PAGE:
Speaking about I-1464, State Rep. Matt Manweller (R-13) said, “Do taxpayers want to be responsible for paying for political campaigns? Taxpayers hate negative ads and now they’re being told they have to pay for them.”

Washington’s initiative would limit contributions from public contractors and lobbyists to $100 individually and $500 from solicited donations. Section four of the initiative exempts employees of contractors and union members from the donation limits.

“[I-1464 is] not giving you a level playing field. It allows people to self-fund well beyond that” and takes away “real jobs,” said Battles.

Campaign Finance Reform Boosters Stuff Their War Chest

Leading support for I-1464 is the political committee Integrity Washington. It has raised $1,776,841.40 as of August 1. Major contributions have come from Connie Ballmer ($500,000), the activist groups Represent.Us ($200,000) and Every Voice ($300,000), and William Von Mueffling ($100,000). He is president and CEO of Cantillon Capital Management, a hedge fund based in New York. Represent.us is based in Massachusetts, Every Voice in Washington, D.C. 

Opposition of I-1464 is led by Sam Jackson, campaign manager of the Coalition to Stop Corruption and Save Jobs, which has received a $150 loan from an unlisted contributor as of August 1. One other anti-1464 committee has formed, but raised no funds so far.

“There is no doubt that money in politics is an issue on many voters’ minds…but if getting money out of politics is your goal, giving millions in tax dollars to politicians is probably not a great place to start,” Jackson told Lens, referring to the democracy vouchers integral to I-1464.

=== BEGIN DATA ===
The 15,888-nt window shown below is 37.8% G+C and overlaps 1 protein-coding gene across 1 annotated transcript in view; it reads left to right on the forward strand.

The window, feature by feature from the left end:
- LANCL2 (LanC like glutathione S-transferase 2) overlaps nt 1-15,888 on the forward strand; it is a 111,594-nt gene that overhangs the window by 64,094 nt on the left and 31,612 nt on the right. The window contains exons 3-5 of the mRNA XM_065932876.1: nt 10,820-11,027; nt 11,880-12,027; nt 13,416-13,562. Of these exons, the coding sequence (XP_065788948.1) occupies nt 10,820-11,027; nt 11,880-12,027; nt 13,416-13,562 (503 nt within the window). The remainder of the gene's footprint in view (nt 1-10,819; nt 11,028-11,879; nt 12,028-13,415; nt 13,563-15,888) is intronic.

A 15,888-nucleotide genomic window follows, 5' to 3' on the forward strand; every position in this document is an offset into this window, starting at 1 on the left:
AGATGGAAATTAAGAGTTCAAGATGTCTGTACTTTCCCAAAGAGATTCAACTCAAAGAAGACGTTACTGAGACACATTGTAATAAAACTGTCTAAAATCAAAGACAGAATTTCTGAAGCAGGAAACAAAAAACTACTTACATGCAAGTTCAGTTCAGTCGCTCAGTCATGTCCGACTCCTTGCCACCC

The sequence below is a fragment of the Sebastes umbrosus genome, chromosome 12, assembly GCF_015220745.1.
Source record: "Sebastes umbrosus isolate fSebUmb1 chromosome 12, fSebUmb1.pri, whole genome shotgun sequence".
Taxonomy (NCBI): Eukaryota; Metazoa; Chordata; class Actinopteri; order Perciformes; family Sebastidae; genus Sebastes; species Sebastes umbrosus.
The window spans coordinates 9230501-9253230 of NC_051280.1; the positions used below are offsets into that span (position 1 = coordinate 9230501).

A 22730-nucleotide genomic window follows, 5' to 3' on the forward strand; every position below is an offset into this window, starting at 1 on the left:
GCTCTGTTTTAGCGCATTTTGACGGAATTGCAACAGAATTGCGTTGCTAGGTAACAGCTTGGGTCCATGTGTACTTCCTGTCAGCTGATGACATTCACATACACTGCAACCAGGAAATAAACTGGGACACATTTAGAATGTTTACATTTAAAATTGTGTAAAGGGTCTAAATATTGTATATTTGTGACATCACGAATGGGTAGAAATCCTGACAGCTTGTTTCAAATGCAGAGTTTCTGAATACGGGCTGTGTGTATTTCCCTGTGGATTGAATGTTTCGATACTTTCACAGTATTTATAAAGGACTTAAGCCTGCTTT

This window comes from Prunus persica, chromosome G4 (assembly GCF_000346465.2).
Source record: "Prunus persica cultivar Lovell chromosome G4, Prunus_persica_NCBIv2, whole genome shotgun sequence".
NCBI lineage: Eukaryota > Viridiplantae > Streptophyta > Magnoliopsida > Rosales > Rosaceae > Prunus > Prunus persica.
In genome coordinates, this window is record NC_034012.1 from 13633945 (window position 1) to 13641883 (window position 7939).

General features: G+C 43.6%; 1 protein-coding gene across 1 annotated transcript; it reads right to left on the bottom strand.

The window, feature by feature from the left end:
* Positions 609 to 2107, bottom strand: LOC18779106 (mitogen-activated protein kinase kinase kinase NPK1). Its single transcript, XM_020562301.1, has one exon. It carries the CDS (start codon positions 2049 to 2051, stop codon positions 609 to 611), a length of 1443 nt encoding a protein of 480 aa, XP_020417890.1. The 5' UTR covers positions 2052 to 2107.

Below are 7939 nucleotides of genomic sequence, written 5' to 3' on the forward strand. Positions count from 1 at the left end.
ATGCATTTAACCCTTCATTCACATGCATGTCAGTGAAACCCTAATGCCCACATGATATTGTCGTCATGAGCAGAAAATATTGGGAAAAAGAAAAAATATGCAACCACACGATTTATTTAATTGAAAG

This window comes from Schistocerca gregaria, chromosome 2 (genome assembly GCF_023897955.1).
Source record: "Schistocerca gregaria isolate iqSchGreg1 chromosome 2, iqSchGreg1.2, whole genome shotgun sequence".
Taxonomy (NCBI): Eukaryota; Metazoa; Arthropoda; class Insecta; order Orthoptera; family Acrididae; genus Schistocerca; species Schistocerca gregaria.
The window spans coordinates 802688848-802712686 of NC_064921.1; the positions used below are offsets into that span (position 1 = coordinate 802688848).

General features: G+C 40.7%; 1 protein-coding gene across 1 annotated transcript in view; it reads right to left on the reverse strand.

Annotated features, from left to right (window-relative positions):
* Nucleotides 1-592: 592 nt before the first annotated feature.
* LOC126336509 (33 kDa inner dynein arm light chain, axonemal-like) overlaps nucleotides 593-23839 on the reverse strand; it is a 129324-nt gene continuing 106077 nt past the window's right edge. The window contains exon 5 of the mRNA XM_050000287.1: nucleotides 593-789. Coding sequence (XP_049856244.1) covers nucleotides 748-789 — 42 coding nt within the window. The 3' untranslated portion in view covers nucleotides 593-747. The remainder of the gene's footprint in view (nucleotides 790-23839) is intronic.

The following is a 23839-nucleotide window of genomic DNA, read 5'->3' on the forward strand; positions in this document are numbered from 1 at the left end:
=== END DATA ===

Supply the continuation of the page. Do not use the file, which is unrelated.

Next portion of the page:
Bottom-Up Effort To Reverse Citizens United Ruling

Both I-1464 and South Dakota’s IM-22 are part of a larger effort to win symbolic campaign finance reforms at the state level in order to eventually influence the U.S Supreme Court to reverse Citizens United.

The game plan was detailed earlier this year in The Atlantic.

“…with a new (U.S. Supreme Court) justice in the offing, the prospect of reversing Citizens United…seems suddenly larger, more plausible…But..even if (the late Justice Anton) Scalia is replaced by a more liberal justice, the Court’s campaign finance rules will not be easily reversed. The precedents extending First Amendment protection to campaign spending date back to 1976, long before Scalia became a judge. The Court generally follows precedent, and overrules past decisions only rarely…”

The magazine further explains that a likely strategy for advocates who wish to try to abrogate the First Amendment rights of labor unions and corporations to unrestricted political speech, is to build pressure on the Supreme Court over time through actions at the state level, similar to I-1464.

Protect ‘Constitutionally Guaranteed Rights’

Derek Muller, associate professor of law at Pepperdine University, argued there isn’t a need for campaign finance reform in America.

“We should be mindful, as citizens of a nation built upon regular and meaningful elections, that these be regulated to do the least damage to our constitutionally guaranteed rights, that is, to the open exchange of political views,” wrote Muller.

Washington Secretary of State officials told Lens I-1464 is expected to qualify for the November ballot due to the number of signatures turned in, which is well above the required 246,000.